Chris Riddell

And speaking of the latter Chris, he seems to have made mashed Swede (aka rotmos), which is a traditional food, often served with bacon. Or, you could consider it an artful way to present crime writer Arne Dahl.

Arne Dahl

The two pictures below pretty much embody the book festival for me. One is a trio of happy authors, two of them paired up for an event, with the third to keep them in order as chair; Cathy MacPhail and Nicci Cloke with Alex Nye. And the second is another trio – Pamela Butchart and Kirkland Ciccone and Sharon Gosling – from two different events, lined up side by side, with their chair, Ann Landmann.

Nicci Cloke, Alex Nye and Cathy MacPhail

Pamela Butchart, Kirkland Ciccone, Sharon Gosling and Ann Landmann

Then there are the more practical aspects to running a book festival, such as duck pins for the noticeboard, a resting flag pole, the new design press pass, and the thing that puzzled me the most, a folding stool in the photocall area. I wondered how they could get away with standing an author on something like that, until it dawned on me that it was for photographers to stand on, to reach over the heads of others…

Duck

Flag pole

Press pass

Photo stool

And in the children’s bookshop; where would any of us be were it not for enthusiastic young readers?

Barry Hutchison

Or simply all the hard-working authors and illustrators who travel the length of the country to dress up and perform in front of young fans.

Sarah McIntyre

And those who kill with their keyboards:

Thomas Enger and James Oswald

Quest – the Aarhus 39

Quest is the ‘younger’ half of the two Aarhus short story collections, edited by Daniel Hahn. I use quotation marks, because I am less convinced of the age ‘gap’ than has been suggested. Yes, it is a little younger than Odyssey, but I felt many of the characters in Odyssey were not proper YA material; they were children who tried out older behaviour.

It’s not important, as both collections offer a great range of stories from all over Europe. As with Odyssey, the authors are occasionally quite famous, and so are the illustrators, and I’ve come across several of the translators before as well.

Quest - Aarhus 39

Of the 17 short stories in Quest I chose to start in the middle, because I just had to read the one by Maria Turtschaninoff first. I might have a crush on her. The story, The Travel Agency, did not disappoint. In fact, I could want to read a whole book based on it.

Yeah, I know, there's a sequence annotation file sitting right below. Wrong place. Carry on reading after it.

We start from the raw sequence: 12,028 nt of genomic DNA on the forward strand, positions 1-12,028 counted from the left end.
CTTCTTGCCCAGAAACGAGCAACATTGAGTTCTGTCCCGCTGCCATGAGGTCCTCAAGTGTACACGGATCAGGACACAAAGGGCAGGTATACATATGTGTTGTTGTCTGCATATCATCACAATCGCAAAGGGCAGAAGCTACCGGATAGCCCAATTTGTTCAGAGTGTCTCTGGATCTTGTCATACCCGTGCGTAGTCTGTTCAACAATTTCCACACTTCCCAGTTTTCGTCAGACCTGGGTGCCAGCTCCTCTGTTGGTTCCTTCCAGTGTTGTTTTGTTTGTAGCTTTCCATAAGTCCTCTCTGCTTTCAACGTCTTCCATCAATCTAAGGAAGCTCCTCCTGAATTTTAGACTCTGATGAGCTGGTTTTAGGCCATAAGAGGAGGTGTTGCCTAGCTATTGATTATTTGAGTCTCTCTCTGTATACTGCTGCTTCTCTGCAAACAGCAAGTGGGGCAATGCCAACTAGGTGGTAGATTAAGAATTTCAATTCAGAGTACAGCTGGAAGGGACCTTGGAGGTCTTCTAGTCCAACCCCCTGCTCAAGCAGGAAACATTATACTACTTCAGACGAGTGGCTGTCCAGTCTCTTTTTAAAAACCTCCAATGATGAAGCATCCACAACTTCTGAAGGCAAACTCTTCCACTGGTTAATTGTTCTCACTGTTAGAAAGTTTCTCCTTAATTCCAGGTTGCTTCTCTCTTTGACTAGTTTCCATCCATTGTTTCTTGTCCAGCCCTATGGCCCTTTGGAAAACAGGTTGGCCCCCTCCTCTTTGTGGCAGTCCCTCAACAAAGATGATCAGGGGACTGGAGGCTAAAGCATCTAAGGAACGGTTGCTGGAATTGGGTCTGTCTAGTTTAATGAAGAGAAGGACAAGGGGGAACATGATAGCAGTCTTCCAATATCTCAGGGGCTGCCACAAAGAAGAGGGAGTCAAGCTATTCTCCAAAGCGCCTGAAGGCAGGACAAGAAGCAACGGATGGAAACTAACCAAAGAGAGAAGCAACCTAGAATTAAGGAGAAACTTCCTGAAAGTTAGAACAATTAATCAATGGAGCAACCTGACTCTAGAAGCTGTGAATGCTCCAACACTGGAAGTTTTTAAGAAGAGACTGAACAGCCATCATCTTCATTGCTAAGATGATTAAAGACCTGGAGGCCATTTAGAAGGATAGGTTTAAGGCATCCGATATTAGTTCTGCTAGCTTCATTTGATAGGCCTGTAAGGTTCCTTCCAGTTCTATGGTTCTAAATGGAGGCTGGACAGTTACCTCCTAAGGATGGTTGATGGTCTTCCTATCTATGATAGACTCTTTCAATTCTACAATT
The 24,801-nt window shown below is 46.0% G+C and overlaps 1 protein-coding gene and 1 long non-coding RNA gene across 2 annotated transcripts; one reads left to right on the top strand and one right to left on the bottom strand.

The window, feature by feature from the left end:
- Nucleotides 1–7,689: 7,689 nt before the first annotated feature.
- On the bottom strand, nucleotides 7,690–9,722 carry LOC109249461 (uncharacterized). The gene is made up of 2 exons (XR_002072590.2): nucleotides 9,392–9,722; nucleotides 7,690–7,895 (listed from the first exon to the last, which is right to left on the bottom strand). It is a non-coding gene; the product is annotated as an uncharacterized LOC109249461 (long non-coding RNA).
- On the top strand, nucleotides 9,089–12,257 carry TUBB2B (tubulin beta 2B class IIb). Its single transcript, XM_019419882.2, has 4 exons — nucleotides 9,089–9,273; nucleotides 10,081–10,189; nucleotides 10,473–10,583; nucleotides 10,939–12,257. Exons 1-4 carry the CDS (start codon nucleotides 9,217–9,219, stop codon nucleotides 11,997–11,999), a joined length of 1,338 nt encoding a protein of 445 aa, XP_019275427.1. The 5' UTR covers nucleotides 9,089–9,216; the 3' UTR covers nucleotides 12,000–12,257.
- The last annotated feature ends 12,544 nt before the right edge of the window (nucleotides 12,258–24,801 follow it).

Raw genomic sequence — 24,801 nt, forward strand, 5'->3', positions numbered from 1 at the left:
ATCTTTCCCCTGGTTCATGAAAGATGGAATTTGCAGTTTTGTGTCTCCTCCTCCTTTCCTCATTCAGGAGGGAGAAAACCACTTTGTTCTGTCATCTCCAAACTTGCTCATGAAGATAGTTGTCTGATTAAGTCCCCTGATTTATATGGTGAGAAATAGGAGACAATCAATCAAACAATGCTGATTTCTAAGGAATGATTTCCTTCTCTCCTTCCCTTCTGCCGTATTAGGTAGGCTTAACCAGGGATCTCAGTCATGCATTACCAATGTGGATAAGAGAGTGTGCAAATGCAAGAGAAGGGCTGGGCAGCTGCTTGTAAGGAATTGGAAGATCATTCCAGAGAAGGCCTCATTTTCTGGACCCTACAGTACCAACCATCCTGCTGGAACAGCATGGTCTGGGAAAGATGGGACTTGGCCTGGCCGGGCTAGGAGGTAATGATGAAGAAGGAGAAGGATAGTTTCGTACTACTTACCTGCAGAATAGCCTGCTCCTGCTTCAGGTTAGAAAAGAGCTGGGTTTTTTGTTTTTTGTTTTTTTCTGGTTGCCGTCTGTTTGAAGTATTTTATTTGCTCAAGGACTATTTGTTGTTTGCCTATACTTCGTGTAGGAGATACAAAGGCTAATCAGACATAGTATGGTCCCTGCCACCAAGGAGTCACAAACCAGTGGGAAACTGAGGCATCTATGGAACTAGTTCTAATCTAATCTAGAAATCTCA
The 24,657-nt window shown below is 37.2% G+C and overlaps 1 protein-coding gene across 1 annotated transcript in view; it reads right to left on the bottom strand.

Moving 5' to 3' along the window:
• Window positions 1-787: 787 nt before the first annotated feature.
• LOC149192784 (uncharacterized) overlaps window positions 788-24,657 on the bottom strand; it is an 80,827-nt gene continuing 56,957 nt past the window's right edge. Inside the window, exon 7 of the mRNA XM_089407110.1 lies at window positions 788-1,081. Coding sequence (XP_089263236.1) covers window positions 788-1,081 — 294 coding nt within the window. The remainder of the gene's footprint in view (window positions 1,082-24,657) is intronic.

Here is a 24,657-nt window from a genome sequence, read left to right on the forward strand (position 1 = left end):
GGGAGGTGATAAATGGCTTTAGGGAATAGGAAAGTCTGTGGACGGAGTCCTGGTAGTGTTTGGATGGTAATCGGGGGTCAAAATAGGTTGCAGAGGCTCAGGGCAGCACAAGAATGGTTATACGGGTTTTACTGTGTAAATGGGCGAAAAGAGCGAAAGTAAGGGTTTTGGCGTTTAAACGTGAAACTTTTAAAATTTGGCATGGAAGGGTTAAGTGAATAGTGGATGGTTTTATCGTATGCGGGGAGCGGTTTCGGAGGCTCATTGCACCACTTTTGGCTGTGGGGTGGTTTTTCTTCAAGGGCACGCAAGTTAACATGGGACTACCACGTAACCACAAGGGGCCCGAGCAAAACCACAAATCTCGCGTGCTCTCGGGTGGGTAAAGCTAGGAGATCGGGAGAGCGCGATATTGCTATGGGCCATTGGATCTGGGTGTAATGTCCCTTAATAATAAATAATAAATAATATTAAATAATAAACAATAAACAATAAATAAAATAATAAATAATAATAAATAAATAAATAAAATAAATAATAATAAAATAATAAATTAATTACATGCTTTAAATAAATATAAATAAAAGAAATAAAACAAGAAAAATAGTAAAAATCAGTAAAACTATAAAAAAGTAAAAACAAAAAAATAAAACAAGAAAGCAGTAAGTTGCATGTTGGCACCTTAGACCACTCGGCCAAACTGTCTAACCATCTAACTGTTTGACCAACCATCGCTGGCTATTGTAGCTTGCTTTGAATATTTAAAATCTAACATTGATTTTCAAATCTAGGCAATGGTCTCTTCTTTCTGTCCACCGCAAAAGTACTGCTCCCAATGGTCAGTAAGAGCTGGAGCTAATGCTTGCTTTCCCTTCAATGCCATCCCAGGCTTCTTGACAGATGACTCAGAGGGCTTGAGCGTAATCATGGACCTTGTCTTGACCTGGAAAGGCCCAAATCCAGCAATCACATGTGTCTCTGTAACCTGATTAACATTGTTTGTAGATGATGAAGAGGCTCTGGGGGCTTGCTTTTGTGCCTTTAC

It’s unfair to pick favourites, but I did enjoy Maria Parr’s A Trip to Town, about a girl and her grandma. And as for Journey to the Centre of the Dark by David Machado; you’d do well to have a hand to hold. In the end it didn’t go quite as far as I kept being afraid of, but I’d be happy to offer my idea to anyone who feels like writing scary stories.

The Quest stories are not as dark as in Odyssey. Maybe that’s why they are offered as children’s stories. And perhaps that’s why they suited me better. But, in short, I can recommend these two collections as a starting point for fun with unknown [to you] names in children’s literature.

All packed

I’ve packed a hug by Chris Riddell. You never know when you might need one. It’s Daughter’s hug, so I suppose I’ll have to leave it with her.

In fact, most of my packing is hers, despite me only taking cabin baggage for my Geneva weekend. Walking shoes. Heavy. Large. But they are needed for the Andes, so travel they must. As are the wrap-around sunglasses. It might be winter in Chile, but what if there is snow? That would be bright.

Dayglow top. Yes, the sunglasses will come in handy there, too. She will be very visible in that top.

More stuff. A few rags for me to wear. Two books for me; one for outward journey and one for the return. They’d better be good, as I have no room for just-in-case spares.

But, looking on the bright side – with or without sunglasses – I should have plenty of space for Swiss cheese in the other direction. 😁

Empathy

Today is Empathy Day.

Basically, it’s about how reading helps you become more empathic. It’s something I never stopped to consider, much. But it’s obvious, really.

Reading broadens the mind, in so many ways. If you don’t read much – or at all – it will be a lot harder to develop empathy with and for others.

Empathylab.uk has information you can use, and also this rather lovely illustration by Chris Riddell to inspire you.

Chris Riddell for empathy Lab

Read stories. Build empathy. Make a better world.